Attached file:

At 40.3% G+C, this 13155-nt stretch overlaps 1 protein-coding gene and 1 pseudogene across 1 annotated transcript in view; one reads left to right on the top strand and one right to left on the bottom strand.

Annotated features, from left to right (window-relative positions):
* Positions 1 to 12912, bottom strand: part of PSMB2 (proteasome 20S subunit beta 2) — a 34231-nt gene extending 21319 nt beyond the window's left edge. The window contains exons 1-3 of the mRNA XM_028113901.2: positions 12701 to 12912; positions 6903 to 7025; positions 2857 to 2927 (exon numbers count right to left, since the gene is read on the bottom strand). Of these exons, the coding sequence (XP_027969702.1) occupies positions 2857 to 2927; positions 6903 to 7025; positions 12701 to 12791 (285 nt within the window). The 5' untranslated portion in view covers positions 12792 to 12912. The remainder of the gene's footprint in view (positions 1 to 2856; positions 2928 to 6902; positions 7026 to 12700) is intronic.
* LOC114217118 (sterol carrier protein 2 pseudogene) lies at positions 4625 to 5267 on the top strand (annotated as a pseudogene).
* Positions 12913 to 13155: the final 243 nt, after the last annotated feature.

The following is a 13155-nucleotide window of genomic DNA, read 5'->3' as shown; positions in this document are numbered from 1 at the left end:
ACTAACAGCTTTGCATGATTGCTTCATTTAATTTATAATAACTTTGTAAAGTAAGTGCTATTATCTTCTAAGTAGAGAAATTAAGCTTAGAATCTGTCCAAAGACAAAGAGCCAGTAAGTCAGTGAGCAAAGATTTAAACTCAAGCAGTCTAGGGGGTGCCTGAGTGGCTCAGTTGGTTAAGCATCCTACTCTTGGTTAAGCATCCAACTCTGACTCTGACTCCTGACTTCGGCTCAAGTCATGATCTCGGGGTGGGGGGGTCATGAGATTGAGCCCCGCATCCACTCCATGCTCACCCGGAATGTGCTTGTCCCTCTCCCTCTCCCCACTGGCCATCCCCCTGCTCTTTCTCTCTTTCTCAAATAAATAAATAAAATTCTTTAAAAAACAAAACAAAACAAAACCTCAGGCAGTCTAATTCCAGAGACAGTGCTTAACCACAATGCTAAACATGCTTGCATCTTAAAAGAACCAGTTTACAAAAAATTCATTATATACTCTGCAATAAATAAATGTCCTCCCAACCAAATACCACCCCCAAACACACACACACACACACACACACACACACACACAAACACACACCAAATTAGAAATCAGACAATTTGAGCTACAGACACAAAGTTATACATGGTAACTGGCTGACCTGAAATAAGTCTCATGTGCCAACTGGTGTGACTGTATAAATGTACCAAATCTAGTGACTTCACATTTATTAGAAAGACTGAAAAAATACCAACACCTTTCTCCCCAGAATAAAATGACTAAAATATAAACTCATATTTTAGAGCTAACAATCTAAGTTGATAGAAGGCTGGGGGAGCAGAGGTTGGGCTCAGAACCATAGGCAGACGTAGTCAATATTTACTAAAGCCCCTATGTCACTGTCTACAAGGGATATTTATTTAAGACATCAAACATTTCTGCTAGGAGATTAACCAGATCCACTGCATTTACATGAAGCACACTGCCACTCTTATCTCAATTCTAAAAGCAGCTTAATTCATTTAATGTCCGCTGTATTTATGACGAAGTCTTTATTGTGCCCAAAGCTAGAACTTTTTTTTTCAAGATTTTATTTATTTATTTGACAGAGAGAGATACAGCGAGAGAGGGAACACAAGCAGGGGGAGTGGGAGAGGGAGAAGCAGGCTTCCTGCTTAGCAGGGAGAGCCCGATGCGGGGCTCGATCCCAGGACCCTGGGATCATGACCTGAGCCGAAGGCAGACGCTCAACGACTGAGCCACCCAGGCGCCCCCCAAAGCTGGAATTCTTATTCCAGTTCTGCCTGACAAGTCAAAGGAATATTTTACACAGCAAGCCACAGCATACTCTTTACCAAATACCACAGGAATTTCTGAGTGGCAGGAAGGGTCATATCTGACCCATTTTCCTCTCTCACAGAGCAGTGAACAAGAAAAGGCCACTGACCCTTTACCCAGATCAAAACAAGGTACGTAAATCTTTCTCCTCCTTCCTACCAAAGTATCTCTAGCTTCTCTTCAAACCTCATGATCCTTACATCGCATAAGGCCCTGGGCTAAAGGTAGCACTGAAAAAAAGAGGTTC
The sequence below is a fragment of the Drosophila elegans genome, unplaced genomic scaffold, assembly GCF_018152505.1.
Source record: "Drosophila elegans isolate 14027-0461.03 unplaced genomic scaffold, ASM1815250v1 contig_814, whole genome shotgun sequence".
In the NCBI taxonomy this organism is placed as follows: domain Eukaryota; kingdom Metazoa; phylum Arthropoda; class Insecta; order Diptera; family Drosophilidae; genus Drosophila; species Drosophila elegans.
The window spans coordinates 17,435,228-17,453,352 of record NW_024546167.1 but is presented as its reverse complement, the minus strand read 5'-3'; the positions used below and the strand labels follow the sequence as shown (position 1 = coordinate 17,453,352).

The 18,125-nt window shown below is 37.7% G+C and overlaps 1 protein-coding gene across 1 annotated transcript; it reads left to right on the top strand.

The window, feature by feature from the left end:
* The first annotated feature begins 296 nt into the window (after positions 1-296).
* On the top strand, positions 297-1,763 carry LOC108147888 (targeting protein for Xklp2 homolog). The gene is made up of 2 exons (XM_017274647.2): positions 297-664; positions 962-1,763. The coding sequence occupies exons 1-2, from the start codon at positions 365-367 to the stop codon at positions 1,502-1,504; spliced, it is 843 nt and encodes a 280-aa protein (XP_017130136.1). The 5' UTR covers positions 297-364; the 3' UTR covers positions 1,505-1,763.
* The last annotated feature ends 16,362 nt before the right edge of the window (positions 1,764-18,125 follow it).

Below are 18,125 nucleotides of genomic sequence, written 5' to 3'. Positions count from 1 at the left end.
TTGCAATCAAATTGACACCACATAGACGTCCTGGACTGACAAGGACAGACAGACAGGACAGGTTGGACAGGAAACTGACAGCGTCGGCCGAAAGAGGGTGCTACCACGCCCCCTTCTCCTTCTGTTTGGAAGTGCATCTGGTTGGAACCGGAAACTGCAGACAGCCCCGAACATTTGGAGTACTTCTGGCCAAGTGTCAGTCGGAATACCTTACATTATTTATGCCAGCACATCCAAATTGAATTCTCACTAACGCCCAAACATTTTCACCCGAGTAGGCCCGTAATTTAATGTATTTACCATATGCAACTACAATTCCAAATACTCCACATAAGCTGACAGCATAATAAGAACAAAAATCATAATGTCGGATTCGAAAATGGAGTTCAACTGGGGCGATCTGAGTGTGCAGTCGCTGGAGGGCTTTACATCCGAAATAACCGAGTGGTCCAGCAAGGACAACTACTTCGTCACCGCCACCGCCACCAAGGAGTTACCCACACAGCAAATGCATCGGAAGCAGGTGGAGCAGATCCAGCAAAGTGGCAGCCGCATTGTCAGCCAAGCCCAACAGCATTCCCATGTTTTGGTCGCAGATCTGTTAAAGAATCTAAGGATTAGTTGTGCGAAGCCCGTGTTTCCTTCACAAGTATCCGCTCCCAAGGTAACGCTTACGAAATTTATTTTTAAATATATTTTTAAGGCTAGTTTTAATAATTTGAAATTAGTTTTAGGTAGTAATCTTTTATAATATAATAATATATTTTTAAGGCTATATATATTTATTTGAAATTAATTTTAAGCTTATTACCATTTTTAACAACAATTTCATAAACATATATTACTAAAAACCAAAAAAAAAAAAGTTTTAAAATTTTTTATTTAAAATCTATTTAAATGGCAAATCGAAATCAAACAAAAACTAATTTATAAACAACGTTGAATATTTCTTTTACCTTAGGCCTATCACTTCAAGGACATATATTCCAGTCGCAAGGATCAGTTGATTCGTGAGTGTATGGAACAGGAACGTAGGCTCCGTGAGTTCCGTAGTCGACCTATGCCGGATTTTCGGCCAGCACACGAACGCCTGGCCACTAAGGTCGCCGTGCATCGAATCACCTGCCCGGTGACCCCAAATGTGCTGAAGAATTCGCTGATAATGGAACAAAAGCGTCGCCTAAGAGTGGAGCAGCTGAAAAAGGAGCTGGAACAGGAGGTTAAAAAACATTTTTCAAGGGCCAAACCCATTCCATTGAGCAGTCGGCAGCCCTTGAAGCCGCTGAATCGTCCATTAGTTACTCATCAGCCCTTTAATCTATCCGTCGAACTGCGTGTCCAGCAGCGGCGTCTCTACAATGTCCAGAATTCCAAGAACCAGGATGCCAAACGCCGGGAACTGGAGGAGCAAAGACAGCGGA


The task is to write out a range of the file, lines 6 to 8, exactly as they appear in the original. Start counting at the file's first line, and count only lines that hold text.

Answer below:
The following is a 13155-nucleotide window of genomic DNA, read 5'->3' as shown; positions in this document are numbered from 1 at the left end:
ACTAACAGCTTTGCATGATTGCTTCATTTAATTTATAATAACTTTGTAAAGTAAGTGCTATTATCTTCTAAGTAGAGAAATTAAGCTTAGAATCTGTCCAAAGACAAAGAGCCAGTAAGTCAGTGAGCAAAGATTTAAACTCAAGCAGTCTAGGGGGTGCCTGAGTGGCTCAGTTGGTTAAGCATCCTACTCTTGGTTAAGCATCCAACTCTGACTCTGACTCCTGACTTCGGCTCAAGTCATGATCTCGGGGTGGGGGGGTCATGAGATTGAGCCCCGCATCCACTCCATGCTCACCCGGAATGTGCTTGTCCCTCTCCCTCTCCCCACTGGCCATCCCCCTGCTCTTTCTCTCTTTCTCAAATAAATAAATAAAATTCTTTAAAAAACAAAACAAAACAAAACCTCAGGCAGTCTAATTCCAGAGACAGTGCTTAACCACAATGCTAAACATGCTTGCATCTTAAAAGAACCAGTTTACAAAAAATTCATTATATACTCTGCAATAAATAAATGTCCTCCCAACCAAATACCACCCCCAAACACACACACACACACACACACACACACACACACAAACACACACCAAATTAGAAATCAGACAATTTGAGCTACAGACACAAAGTTATACATGGTAACTGGCTGACCTGAAATAAGTCTCATGTGCCAACTGGTGTGACTGTATAAATGTACCAAATCTAGTGACTTCACATTTATTAGAAAGACTGAAAAAATACCAACACCTTTCTCCCCAGAATAAAATGACTAAAATATAAACTCATATTTTAGAGCTAACAATCTAAGTTGATAGAAGGCTGGGGGAGCAGAGGTTGGGCTCAGAACCATAGGCAGACGTAGTCAATATTTACTAAAGCCCCTATGTCACTGTCTACAAGGGATATTTATTTAAGACATCAAACATTTCTGCTAGGAGATTAACCAGATCCACTGCATTTACATGAAGCACACTGCCACTCTTATCTCAATTCTAAAAGCAGCTTAATTCATTTAATGTCCGCTGTATTTATGACGAAGTCTTTATTGTGCCCAAAGCTAGAACTTTTTTTTTCAAGATTTTATTTATTTATTTGACAGAGAGAGATACAGCGAGAGAGGGAACACAAGCAGGGGGAGTGGGAGAGGGAGAAGCAGGCTTCCTGCTTAGCAGGGAGAGCCCGATGCGGGGCTCGATCCCAGGACCCTGGGATCATGACCTGAGCCGAAGGCAGACGCTCAACGACTGAGCCACCCAGGCGCCCCCCAAAGCTGGAATTCTTATTCCAGTTCTGCCTGACAAGTCAAAGGAATATTTTACACAGCAAGCCACAGCATACTCTTTACCAAATACCACAGGAATTTCTGAGTGGCAGGAAGGGTCATATCTGACCCATTTTCCTCTCTCACAGAGCAGTGAACAAGAAAAGGCCACTGACCCTTTACCCAGATCAAAACAAGGTACGTAAATCTTTCTCCTCCTTCCTACCAAAGTATCTCTAGCTTCTCTTCAAACCTCATGATCCTTACATCGCATAAGGCCCTGGGCTAAAGGTAGCACTGAAAAAAAGAGGTTC
The sequence below is a fragment of the Drosophila elegans genome, unplaced genomic scaffold, assembly GCF_018152505.1.